Adaptive Denial of Service Attack Mitigation

by John Walker


Questions to Answer

When an apparent distributed denial of service attack hits your site, it's easy to panic, especially if it effectively knocks your site off the Web and the boss is running around like a beheaded chicken urging you to "do something". This is even more severe at sites like Fourmilab, where I have to play both the rôle of the chicken and the beleaguered system administrator simultaneously. Still, before you can ``do anything'' that's likely to improve the situation, you need to carefully determine the facts of the matter, which process you can begin by answering the following questions.

Are we really under attack?

You may have decided your site is under attack because you've observed a large bulge in the hit rate on your server, seen your inbound and/or outbound network bandwidth hit the peg, or watched the CPU load on your server reach saturation.
Web access log: January 2004
An attack on Fourmilab.
The first question to ask yourself is whether these symptoms are actually the result of a DDoS attack or something else entirely. Certainly, all of these things are characteristic of a DDoS attack, but they do not, by themselves, indicate an attack is actually underway. The chart at the right shows the onset of the DDoS attack against Fourmilab in January 2004. Prior to the attack, the hits per day had been at the typical level of 500,000 to 650,000 per day. As the attack began, hits per day increased to over a million per day and stayed at that level. Analysis of the request log showed the additional hits were completely stylised requests for nothing but the home page, originating from thousands of different IP addresses all over the world, with each requestor repeating at a more or less constant rate, and several hundred new IP addresses "recruited" into the attacking population each hour. The attack requests were easily distinguished from legitimate requests for the home page because they contained request header variables which no browser was known to send. In this case, an unexpected bulge in request rate did indeed indicate an attack. But this is not always the case.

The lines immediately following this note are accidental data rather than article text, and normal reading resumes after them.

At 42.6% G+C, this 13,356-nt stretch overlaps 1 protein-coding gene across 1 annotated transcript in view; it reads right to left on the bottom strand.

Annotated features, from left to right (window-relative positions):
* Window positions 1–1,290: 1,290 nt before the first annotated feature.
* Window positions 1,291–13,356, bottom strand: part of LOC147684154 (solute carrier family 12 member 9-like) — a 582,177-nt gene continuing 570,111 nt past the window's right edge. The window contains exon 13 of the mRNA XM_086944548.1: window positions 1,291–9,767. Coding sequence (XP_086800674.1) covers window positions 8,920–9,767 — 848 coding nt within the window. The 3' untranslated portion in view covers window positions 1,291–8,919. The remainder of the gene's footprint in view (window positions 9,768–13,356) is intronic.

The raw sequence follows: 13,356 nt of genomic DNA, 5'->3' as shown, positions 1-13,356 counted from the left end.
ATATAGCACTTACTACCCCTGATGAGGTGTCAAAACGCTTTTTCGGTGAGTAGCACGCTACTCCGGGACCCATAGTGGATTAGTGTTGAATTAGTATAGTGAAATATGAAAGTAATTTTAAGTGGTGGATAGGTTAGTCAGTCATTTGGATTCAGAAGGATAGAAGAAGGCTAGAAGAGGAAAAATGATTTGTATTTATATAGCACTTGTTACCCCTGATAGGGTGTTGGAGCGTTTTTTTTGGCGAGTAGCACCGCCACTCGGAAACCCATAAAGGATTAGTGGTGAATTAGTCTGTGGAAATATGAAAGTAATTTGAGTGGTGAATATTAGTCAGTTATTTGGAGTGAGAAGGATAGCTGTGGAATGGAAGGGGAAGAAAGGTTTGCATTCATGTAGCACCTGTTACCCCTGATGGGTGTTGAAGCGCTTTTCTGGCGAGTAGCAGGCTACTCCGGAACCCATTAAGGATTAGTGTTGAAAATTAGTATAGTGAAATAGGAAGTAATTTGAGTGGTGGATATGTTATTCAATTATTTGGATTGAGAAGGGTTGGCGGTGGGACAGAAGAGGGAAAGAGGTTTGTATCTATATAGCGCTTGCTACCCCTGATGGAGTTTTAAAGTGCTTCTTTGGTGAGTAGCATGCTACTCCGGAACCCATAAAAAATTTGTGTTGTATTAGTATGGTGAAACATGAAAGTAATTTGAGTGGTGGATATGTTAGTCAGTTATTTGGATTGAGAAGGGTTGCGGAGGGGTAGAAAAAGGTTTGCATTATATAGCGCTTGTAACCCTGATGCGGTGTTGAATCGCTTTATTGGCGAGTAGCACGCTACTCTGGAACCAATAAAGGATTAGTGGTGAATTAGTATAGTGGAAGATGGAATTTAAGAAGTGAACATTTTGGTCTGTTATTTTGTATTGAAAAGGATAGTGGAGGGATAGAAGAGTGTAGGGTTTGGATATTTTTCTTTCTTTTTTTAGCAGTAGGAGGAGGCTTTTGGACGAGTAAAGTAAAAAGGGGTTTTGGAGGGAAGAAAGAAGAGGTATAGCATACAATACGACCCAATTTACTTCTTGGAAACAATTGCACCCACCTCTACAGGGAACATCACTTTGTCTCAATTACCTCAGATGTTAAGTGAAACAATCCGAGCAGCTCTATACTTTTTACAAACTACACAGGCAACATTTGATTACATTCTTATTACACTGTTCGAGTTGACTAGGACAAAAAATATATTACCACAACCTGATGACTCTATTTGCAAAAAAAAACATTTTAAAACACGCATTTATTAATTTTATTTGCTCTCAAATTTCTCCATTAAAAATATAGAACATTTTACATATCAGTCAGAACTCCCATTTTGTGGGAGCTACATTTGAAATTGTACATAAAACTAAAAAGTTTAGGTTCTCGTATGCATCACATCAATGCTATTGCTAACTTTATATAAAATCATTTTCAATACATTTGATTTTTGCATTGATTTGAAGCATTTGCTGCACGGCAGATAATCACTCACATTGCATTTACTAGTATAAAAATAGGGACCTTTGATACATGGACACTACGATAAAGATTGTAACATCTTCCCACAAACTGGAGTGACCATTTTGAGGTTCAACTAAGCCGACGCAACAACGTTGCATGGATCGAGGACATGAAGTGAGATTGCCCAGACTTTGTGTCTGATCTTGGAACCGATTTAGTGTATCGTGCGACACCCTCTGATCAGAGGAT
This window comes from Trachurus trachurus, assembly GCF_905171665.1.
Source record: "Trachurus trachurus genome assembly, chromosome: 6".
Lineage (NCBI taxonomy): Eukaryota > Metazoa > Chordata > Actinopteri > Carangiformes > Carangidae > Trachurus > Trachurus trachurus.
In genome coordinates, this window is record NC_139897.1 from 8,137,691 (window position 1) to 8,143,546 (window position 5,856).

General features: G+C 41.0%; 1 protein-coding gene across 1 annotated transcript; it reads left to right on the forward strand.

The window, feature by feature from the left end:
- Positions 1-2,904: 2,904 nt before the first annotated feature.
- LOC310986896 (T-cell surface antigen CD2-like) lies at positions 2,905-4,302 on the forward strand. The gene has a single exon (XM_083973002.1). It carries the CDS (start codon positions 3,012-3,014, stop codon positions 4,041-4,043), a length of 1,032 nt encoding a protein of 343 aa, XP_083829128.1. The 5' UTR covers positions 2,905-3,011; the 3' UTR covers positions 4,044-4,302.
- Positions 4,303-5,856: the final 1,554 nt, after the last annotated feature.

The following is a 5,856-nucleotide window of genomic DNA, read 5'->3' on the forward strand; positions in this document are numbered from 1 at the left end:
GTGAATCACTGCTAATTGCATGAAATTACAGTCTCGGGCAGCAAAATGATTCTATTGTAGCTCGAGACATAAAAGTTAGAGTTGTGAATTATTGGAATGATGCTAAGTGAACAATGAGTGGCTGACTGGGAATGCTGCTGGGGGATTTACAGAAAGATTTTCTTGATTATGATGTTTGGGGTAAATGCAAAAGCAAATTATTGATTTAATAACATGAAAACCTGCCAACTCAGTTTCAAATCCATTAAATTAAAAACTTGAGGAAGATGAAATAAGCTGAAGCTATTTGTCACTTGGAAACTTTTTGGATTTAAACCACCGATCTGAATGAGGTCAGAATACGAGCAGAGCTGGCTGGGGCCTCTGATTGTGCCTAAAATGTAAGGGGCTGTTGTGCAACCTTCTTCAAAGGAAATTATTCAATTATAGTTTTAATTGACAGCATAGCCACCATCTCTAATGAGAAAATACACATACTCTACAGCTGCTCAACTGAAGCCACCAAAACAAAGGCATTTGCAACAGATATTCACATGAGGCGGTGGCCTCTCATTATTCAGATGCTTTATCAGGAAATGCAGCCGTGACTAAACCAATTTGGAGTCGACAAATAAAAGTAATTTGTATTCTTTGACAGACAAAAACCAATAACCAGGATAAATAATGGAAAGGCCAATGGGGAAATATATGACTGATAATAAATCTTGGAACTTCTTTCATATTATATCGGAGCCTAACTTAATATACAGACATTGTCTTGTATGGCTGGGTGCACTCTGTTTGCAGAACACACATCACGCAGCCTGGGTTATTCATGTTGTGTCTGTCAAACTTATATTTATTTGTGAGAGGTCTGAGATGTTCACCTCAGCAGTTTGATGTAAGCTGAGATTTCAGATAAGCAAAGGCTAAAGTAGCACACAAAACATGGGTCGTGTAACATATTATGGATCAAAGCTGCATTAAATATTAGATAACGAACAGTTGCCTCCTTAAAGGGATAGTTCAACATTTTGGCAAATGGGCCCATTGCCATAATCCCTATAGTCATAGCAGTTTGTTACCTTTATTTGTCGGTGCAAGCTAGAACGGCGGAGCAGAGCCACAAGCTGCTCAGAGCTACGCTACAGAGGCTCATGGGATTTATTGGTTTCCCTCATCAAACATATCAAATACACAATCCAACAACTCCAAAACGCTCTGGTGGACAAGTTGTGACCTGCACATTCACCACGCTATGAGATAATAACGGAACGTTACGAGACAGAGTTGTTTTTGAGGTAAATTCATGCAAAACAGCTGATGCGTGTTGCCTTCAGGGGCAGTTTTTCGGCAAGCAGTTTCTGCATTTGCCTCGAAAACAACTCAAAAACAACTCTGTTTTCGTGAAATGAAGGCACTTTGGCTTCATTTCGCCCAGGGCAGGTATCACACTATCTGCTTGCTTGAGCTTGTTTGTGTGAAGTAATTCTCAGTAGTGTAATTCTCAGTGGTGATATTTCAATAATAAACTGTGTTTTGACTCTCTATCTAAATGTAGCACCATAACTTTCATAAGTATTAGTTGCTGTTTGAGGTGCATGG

Consider the access graph at the left, covering a week in April 2003. Once again, requests were running at the typical rate with the usual slowdown during the week-end when, on the 13th of April, the hit rate exploded to more than double the usual average rate.
Web access log: April 2003
Not an attack.